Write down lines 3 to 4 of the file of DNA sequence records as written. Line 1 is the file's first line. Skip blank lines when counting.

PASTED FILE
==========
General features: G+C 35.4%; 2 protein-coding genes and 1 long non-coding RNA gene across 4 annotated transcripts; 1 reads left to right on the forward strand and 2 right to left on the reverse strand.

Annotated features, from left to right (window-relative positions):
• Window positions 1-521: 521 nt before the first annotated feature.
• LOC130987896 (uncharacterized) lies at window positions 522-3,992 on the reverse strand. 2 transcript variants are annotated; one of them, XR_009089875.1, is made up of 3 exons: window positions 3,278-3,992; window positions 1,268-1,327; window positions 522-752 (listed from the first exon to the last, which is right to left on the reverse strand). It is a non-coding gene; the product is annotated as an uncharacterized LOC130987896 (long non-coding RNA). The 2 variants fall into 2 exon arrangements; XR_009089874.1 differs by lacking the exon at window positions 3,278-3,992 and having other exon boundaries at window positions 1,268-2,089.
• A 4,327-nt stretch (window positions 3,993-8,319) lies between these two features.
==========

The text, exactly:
• Window positions 1-521: 521 nt before the first annotated feature.
• LOC130987896 (uncharacterized) lies at window positions 522-3,992 on the reverse strand. 2 transcript variants are annotated; one of them, XR_009089875.1, is made up of 3 exons: window positions 3,278-3,992; window positions 1,268-1,327; window positions 522-752 (listed from the first exon to the last, which is right to left on the reverse strand). It is a non-coding gene; the product is annotated as an uncharacterized LOC130987896 (long non-coding RNA). The 2 variants fall into 2 exon arrangements; XR_009089874.1 differs by lacking the exon at window positions 3,278-3,992 and having other exon boundaries at window positions 1,268-2,089.